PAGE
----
Can outsourced billing be considered illegal fee splitting?
Dr. Bill is the director of a nine-person dermatology group based in Illinois. He and his associates run a four-office practice that offers a diversity of dermatologic services, including pediatric dermatology, dermatopathology and all aspects of medical dermatology.
Recently, a disgruntled patient filed suit against Dr. Bill and the group alleging fee splitting, an illegal practice in Illinois. Dr. Bill does not understand how what he thought was a perfectly appropriate billing practice might now be considered breaking the law.
In Center for Athletic Medicine, Ltd. (CAM) v. Independent Medical Billers of Illinois (IBMI), Inc. and Medorizon, Inc., the First District Appellate Court of Illinois decided that a billing arrangement between physicians and a billing service based upon compensation to the billing service in the form of a percentage of the professional fees violated the fee-splitting provision contained in Illinois' Medical Practice Act of 1987.
CAM alleged breach of contract by a billing service, resulting in the medical practice not receiving complete, accurate reimbursement for professional services from insurance companies and other payers. The billing company was paid a percentage of the professional service fees recovered. The trial court dismissed the suit because the contract required payment of a percentage of physician professional service fees recovered, in violation of the Medical Practice Act's prohibition on physician fee splitting.
CAM appealed the ruling, arguing that the prohibition on fee splitting does not apply to billing services that seek reimbursement after services are rendered. The billing services are then in no position to steer referrals, which is the public policy reason for the prohibition on fee splitting. The appellate court determined the plain language of the prohibition in the Medical Practice Act is broader than these public policy concerns.
In 2008, the Illinois Supreme Court refused to hear the case. Shortly thereafter, legislation was introduced to revise the statute to allow percentage-based contracts with billing services and other services. In the subsequent session of the Illinois General Assembly, Senate Bill 69 — which specifically authorized billing-service agreements on a percentage basis — passed both Illinois houses.
It should be noted that the Illinois Medical Practice Act is not unusual. It is similar to laws in many other states, and, in certain aspects, can be viewed as a state equivalent of the federal Stark laws.
The federal Stark laws were implemented when Congress included a provision in the Omnibus Budget Reconciliation Act of 1989 that barred self-referrals for clinical laboratory services under the Medicare program, effective Jan. 1, 1992. This provision is known as "Stark I." The law included a series of exceptions to the ban in order to accommodate legitimate business arrangements.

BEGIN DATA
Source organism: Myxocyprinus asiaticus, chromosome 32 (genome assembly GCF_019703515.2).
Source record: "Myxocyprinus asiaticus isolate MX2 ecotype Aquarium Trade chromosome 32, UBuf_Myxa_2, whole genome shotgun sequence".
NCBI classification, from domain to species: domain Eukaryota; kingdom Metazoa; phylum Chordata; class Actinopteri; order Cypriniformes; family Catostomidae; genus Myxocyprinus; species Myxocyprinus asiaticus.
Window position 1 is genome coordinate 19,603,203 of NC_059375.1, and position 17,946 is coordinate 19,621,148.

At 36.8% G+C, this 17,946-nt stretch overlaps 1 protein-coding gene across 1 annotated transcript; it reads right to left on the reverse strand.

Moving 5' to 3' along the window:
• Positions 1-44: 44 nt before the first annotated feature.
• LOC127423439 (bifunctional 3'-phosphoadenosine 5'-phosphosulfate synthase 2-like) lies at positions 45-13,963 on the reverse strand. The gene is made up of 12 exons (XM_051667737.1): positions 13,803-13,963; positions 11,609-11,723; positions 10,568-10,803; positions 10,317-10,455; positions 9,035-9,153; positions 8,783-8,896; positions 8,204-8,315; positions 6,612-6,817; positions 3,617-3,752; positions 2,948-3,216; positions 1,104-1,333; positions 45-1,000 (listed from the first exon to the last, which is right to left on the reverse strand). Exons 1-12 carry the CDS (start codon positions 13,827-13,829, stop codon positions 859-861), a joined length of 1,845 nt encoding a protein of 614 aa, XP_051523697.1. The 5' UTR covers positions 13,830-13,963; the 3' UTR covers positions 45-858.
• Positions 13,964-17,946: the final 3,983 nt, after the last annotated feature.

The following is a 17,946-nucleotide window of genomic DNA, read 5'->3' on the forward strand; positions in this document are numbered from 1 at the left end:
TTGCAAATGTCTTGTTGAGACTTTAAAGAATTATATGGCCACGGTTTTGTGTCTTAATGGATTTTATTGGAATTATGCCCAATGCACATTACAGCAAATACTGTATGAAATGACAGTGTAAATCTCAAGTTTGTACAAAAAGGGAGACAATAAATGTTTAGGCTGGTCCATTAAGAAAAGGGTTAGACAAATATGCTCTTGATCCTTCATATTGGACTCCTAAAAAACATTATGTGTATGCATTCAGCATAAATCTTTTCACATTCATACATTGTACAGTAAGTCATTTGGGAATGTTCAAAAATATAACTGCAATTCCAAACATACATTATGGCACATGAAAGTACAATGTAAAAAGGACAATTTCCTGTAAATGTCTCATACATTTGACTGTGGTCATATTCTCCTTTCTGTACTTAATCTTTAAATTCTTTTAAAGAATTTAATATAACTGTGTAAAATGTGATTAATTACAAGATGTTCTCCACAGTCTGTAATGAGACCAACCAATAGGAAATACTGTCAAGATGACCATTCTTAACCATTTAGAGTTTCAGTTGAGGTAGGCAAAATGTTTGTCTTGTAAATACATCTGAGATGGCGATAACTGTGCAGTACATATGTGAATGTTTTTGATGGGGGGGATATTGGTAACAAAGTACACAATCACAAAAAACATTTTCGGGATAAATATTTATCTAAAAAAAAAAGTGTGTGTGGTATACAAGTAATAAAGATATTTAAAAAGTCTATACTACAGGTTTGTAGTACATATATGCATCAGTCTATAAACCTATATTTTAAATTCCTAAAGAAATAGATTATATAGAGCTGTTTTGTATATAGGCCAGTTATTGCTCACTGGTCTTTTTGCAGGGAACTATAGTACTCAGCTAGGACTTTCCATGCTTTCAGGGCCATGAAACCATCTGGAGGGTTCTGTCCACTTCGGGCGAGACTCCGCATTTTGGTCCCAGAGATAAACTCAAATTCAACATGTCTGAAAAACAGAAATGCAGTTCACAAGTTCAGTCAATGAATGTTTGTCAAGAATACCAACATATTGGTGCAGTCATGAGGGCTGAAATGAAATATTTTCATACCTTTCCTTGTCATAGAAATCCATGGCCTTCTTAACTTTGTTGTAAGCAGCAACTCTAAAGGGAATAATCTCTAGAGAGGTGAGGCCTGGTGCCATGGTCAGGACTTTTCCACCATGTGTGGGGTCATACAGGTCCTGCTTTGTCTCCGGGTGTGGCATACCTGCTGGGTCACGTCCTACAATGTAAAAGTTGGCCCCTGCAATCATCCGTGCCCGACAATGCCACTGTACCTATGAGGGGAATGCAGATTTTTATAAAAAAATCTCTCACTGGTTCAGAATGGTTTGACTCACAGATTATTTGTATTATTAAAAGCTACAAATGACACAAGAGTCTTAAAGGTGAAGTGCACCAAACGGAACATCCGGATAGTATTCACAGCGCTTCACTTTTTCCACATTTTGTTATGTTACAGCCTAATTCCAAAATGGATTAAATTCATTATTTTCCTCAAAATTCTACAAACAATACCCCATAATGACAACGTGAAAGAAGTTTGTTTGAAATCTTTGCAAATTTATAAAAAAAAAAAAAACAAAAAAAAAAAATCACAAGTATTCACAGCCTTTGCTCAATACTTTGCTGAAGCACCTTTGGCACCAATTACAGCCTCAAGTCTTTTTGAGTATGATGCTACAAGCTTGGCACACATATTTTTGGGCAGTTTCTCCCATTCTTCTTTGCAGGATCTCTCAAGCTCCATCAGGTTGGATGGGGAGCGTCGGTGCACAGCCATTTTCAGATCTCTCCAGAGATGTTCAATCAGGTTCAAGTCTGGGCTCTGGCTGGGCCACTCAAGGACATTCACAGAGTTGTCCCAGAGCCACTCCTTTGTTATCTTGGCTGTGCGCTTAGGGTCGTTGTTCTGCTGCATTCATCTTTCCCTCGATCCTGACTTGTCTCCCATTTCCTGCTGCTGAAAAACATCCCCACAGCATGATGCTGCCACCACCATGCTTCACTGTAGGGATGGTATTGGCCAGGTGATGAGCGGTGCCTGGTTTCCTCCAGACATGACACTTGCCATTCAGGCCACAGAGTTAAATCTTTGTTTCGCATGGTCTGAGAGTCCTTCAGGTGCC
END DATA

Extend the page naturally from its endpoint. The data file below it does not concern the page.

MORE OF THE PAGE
A number of observers recommended extending the ban to other services and programs. The Omnibus Budget Reconciliation Act of 1993 expanded the restriction to a range of additional health services and applied it to both Medicare and Medicaid; this legislation is known as "Stark II."
Passage of Stark II raised a series of concerns on the part of many provider groups.
While Stark I and II were intended to remove potential conflicts of interest from physician decision-making, a number of people have argued that the legislation, particularly parts of Stark II, represented an unwarranted intrusion into the practice of medicine. They stated that the legislation, particularly the provisions relating to compensation arrangements, is too complex and may, in fact, impede physicians' ability to participate in managed care networks. In the Stark laws there is no mention of arrangements between physicians and billing agencies. Because Stark is federal legislation, many states such as Illinois have passed similar state laws.
Dr. Bill was correct in assuming that his practices' interactions with a billing agency were not in violation of either the Stark Act or the Illinois Medical Practice Act. However, this issue itself should raise another red flag among physicians who see increasing intrusions into their everyday practice of dermatology.
David Goldberg, M.D., J.D., is director of Skin Laser & Surgery Specialists of New York and New Jersey, director of laser research, Mount Sinai School of Medicine, and adjunct professor of law, Fordham Law School.
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